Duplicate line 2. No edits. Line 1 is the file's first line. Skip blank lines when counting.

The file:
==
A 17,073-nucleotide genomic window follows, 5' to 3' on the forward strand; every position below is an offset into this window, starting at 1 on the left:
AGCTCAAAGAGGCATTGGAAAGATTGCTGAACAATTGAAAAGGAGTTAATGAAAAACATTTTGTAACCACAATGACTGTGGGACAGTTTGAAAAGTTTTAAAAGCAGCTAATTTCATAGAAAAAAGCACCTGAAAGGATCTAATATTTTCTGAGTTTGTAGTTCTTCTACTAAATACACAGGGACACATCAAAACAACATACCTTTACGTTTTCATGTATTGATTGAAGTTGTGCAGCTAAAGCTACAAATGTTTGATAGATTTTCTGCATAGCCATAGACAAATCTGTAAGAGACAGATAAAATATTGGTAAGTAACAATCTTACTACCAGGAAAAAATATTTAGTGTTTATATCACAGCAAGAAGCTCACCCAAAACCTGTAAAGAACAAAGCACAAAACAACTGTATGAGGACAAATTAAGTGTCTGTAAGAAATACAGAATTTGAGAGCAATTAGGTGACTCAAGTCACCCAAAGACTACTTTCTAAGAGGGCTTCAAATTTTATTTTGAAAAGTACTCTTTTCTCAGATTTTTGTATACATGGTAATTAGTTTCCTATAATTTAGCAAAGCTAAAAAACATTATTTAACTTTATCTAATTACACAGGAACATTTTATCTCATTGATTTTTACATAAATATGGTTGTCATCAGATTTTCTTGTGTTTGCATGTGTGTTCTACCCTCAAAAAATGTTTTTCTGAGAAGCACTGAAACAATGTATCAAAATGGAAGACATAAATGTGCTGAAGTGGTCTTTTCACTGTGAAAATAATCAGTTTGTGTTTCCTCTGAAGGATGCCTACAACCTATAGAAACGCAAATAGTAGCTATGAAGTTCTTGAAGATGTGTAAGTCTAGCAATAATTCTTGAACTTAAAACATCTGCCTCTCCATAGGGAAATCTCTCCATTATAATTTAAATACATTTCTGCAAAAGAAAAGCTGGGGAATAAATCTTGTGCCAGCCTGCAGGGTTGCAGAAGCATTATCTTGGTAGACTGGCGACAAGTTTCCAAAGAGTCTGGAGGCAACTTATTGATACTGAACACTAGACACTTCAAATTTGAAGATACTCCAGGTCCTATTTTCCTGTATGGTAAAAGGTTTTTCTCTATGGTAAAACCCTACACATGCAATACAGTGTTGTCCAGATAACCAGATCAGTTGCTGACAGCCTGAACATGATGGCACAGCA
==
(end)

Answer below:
AGCTCAAAGAGGCATTGGAAAGATTGCTGAACAATTGAAAAGGAGTTAATGAAAAACATTTTGTAACCACAATGACTGTGGGACAGTTTGAAAAGTTTTAAAAGCAGCTAATTTCATAGAAAAAAGCACCTGAAAGGATCTAATATTTTCTGAGTTTGTAGTTCTTCTACTAAATACACAGGGACACATCAAAACAACATACCTTTACGTTTTCATGTATTGATTGAAGTTGTGCAGCTAAAGCTACAAATGTTTGATAGATTTTCTGCATAGCCATAGACAAATCTGTAAGAGACAGATAAAATATTGGTAAGTAACAATCTTACTACCAGGAAAAAATATTTAGTGTTTATATCACAGCAAGAAGCTCACCCAAAACCTGTAAAGAACAAAGCACAAAACAACTGTATGAGGACAAATTAAGTGTCTGTAAGAAATACAGAATTTGAGAGCAATTAGGTGACTCAAGTCACCCAAAGACTACTTTCTAAGAGGGCTTCAAATTTTATTTTGAAAAGTACTCTTTTCTCAGATTTTTGTATACATGGTAATTAGTTTCCTATAATTTAGCAAAGCTAAAAAACATTATTTAACTTTATCTAATTACACAGGAACATTTTATCTCATTGATTTTTACATAAATATGGTTGTCATCAGATTTTCTTGTGTTTGCATGTGTGTTCTACCCTCAAAAAATGTTTTTCTGAGAAGCACTGAAACAATGTATCAAAATGGAAGACATAAATGTGCTGAAGTGGTCTTTTCACTGTGAAAATAATCAGTTTGTGTTTCCTCTGAAGGATGCCTACAACCTATAGAAACGCAAATAGTAGCTATGAAGTTCTTGAAGATGTGTAAGTCTAGCAATAATTCTTGAACTTAAAACATCTGCCTCTCCATAGGGAAATCTCTCCATTATAATTTAAATACATTTCTGCAAAAGAAAAGCTGGGGAATAAATCTTGTGCCAGCCTGCAGGGTTGCAGAAGCATTATCTTGGTAGACTGGCGACAAGTTTCCAAAGAGTCTGGAGGCAACTTATTGATACTGAACACTAGACACTTCAAATTTGAAGATACTCCAGGTCCTATTTTCCTGTATGGTAAAAGGTTTTTCTCTATGGTAAAACCCTACACATGCAATACAGTGTTGTCCAGATAACCAGATCAGTTGCTGACAGCCTGAACATGATGGCACAGCA